World J Surg Surg Res | Volume 6, Issue 1 | Short Communication | Open Access

Immediate Sequential Bilateral Cataract Surgery (ISBCS) in the Era of COVID-19

Alexander CD1,2,3 and Richard N4*

1Moorfields Eye Hospital, London, UK 2The NIHR Biomedical Research Centre, Moorfields Eye Hospital, NHS Foundation Trust, London, UK 3UCL Institute of Ophthalmology, London, UK 4Department of Science, University of Portsmouth, London, UK

*Correspondance to: Richard Newsom 

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Background: Immediate Sequential Bilateral Cataract Surgery (ISBCS) is not widely performed; however, the COVID-19 pandemic has rapidly altered the risk benefit profile of this surgical procedure. Methods: The literature search was undertaken on March 04th, 2021. The databases used included EMBASE, CINAHL, EMCARE, Medline and PubMed. Findings: By operating on both eyes at one sitting, one outpatient visit and one surgical visit to the hospital is saved, reducing the potential exposure to COVID infection by 50%. As cataract surgery is the most common operation world-wide, this change could potentially save almost 10 million hospital visits per year. ISBCS is widely used internationally (Finland 40%, Sweden 40%) and privately in the UK. This is due to a number of reasons including clinical concern about the risk of bilateral endophthalmitis, postoperative refractive surprise, and there being no set national tariff for provider reimbursement. Summary: The risk to benefit ratio’s for ISBCS, has been shifted by COVID-19 pandemic. The development of one stop cataract surgery, may mean that in future the patient will only visit the hospital on one occasion for their surgery and their pre- and post-op care being delivered by telemedicine, delivering all the benefits of ISBCS while reducing the risk of COVID infection while lowering the carbon footprint cause by ophthalmology.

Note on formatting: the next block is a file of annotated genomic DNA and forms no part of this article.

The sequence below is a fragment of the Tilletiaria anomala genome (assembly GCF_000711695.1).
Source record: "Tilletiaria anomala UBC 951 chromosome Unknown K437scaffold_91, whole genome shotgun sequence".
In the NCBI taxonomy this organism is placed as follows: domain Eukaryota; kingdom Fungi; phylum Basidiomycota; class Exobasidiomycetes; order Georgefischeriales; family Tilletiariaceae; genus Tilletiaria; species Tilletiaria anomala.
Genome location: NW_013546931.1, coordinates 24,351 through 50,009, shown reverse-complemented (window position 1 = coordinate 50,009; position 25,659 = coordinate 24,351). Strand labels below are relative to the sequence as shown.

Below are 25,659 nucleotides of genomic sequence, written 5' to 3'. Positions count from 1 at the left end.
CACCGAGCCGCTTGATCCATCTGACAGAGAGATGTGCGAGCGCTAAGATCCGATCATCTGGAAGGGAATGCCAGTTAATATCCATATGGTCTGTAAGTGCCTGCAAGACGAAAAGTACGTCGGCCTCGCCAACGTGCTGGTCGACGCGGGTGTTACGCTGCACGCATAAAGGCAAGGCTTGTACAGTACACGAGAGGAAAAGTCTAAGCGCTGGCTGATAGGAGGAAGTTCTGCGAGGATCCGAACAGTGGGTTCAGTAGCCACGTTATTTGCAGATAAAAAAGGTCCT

Alexander CD, Richard N. Immediate Sequential Bilateral Cataract Surgery (ISBCS) in the Era of COVID-19. World J Surg Surgical Res. 2023; 6: 1442..

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